Tuesday, September 27, 2011

Pineapple Jalapeno Poppers

Far and away, my favorite part of going to the Greenmarket is, when I have absolutely no idea what to make  for dinner, to allow myself to be surprised and inspired by whatever delicacies I find waiting for me. Of course, being a planner and mildly OCD, this rarely happens. In fact, I almost never allow myself to go shopping without a list; otherwise I end up going crazy and coming home with various delicacies that have no relationship to one another so then I have to go back out to get whatever missing pieces I've neglected. And some of that produce invariably winds up in the trash, neglected and forgotten.

No thank you. So, in an effort to cut down on waste and generally practice more sustainable practices in my kitchen and my life, I use lists. But, also wanting to cook seasonally, I let myself be inspired by what's available. And, sometimes, I cheat.

How do I cheat, you ask? When I have work in the morning (but know I'll get home with plenty of time to go back out to the Greenmarket before they close), I first survey everything at the Greenmarket (it's right next to the subway station), file away what looks most exciting, then go home, put together a list and venture back out, this time with Ozzy and a plan.

Not long ago, I did exactly this. What piqued my interest, you ask? Jalapeno peppers. While I've occasionally seen these gems downtown at the large Union Square Greenmarket, I'd never seen them at my little Tucker Square Greenmarket, across the street from Lincoln Center. Being so excited, I wanted to highlight them as the main course of my dinner, not merely a seasoning. I'd seen a recipe for BBQ Jalapeno Poppers in The Pioneer Woman Cooks, so I figured that was a good enough place to start. Armed with 18 jalapenos (yes, I counted them), I went home and set to work.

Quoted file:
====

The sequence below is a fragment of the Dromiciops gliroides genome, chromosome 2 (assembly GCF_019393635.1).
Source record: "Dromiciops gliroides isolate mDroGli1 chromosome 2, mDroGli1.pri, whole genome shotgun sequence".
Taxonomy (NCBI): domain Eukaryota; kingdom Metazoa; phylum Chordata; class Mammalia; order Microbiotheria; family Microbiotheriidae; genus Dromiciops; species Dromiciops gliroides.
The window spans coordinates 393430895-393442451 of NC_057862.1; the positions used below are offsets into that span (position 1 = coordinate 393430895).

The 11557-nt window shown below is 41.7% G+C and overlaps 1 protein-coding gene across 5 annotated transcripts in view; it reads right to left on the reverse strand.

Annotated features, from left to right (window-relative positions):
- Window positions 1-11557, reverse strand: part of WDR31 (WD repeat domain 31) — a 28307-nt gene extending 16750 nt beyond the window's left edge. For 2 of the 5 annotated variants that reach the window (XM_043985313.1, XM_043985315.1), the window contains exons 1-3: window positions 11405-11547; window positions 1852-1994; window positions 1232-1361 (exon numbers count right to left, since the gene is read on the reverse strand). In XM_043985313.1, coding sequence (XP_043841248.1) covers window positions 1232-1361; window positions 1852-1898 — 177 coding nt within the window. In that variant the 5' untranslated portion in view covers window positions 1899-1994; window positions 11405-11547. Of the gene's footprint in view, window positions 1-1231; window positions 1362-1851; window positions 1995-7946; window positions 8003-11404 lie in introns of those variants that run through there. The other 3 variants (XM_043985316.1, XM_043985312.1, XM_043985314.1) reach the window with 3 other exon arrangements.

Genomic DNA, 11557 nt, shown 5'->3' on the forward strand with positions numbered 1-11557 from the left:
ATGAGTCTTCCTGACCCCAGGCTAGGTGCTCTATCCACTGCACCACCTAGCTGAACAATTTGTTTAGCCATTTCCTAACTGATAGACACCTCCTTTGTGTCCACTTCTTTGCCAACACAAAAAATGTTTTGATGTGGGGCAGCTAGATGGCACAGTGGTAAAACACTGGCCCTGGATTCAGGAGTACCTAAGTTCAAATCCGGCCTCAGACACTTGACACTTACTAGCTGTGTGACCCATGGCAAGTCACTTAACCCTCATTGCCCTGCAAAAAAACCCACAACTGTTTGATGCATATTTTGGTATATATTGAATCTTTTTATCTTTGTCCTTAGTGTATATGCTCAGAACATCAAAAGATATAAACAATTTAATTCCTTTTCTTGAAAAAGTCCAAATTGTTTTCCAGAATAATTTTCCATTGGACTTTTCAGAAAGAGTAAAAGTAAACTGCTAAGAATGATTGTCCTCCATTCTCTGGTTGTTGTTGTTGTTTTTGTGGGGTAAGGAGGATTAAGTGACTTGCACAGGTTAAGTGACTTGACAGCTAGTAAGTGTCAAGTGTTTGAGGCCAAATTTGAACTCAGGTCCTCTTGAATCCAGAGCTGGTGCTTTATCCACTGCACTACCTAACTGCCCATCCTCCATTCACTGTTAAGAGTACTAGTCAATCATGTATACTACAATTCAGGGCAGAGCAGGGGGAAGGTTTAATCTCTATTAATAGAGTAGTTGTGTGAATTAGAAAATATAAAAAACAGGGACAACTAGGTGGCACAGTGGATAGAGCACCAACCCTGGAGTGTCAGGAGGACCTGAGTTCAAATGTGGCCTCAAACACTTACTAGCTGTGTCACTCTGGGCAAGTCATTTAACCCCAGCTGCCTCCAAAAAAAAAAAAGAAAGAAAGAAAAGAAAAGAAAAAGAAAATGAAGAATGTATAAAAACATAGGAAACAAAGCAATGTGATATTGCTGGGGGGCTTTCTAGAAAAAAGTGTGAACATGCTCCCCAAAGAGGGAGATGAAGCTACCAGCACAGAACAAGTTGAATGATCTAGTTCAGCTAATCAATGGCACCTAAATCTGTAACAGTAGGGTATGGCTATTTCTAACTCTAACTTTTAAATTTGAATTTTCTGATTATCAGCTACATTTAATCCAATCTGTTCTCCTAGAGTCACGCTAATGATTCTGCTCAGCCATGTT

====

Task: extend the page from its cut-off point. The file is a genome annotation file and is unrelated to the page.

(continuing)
Unfortunately, though, I'm actually quite a weakling when it comes to spice. So I needed something (other than the cheese I was stuffing inside) to cut the bite of these peppers. Mandy had made some Jalapeno Poppers with Pineapple, so the cut-up pineapple in the fridge that had been destined for my morning yogurt went into the poppers instead. I also opted to bake these rather than fry them. And, wanting to showcase the freshness of the jalapenos, I decided against breading as well. Make sure everything's at room temperature before you get started; it makes the mixing of the stuffing components much easier. I topped half the poppers (mine) with fresh bacon but it could very easily be left out. Enjoy!

Pineapple Jalapeno Poppers
adapted from The Pioneer Woman Cooks and Home with Mandy

  • 18 jalapeno peppers
  • 8 ounces cream cheese
  • 1/2 cup cheddar, grated (I used a Mexican 3-cheese blend that was very good)
  • 1 green onion, sliced
  • 1 container pineapple, chopped
  • 18 slices fresh bacon, cut in half (optional)
  • Barbecue sauce, to taste